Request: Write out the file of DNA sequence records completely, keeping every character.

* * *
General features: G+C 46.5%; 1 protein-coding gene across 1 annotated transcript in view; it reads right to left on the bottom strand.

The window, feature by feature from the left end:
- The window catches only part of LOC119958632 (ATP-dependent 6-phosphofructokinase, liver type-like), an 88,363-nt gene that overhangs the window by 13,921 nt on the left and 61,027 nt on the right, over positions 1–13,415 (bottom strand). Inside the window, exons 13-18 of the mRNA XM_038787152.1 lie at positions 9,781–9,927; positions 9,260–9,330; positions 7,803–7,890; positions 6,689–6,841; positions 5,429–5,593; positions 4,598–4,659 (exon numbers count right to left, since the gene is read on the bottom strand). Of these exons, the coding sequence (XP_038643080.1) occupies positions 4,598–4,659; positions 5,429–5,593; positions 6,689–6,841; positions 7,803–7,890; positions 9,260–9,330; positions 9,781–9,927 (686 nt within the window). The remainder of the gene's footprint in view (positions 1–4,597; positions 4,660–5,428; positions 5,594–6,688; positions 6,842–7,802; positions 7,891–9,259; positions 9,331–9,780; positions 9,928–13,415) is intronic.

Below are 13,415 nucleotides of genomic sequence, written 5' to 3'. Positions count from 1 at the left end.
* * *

General features: G+C 46.5%; 1 protein-coding gene across 1 annotated transcript in view; it reads right to left on the bottom strand.

The window, feature by feature from the left end:
- The window catches only part of LOC119958632 (ATP-dependent 6-phosphofructokinase, liver type-like), an 88,363-nt gene that overhangs the window by 13,921 nt on the left and 61,027 nt on the right, over positions 1–13,415 (bottom strand). Inside the window, exons 13-18 of the mRNA XM_038787152.1 lie at positions 9,781–9,927; positions 9,260–9,330; positions 7,803–7,890; positions 6,689–6,841; positions 5,429–5,593; positions 4,598–4,659 (exon numbers count right to left, since the gene is read on the bottom strand). Of these exons, the coding sequence (XP_038643080.1) occupies positions 4,598–4,659; positions 5,429–5,593; positions 6,689–6,841; positions 7,803–7,890; positions 9,260–9,330; positions 9,781–9,927 (686 nt within the window). The remainder of the gene's footprint in view (positions 1–4,597; positions 4,660–5,428; positions 5,594–6,688; positions 6,842–7,802; positions 7,891–9,259; positions 9,331–9,780; positions 9,928–13,415) is intronic.

Below are 13,415 nucleotides of genomic sequence, written 5' to 3'. Positions count from 1 at the left end.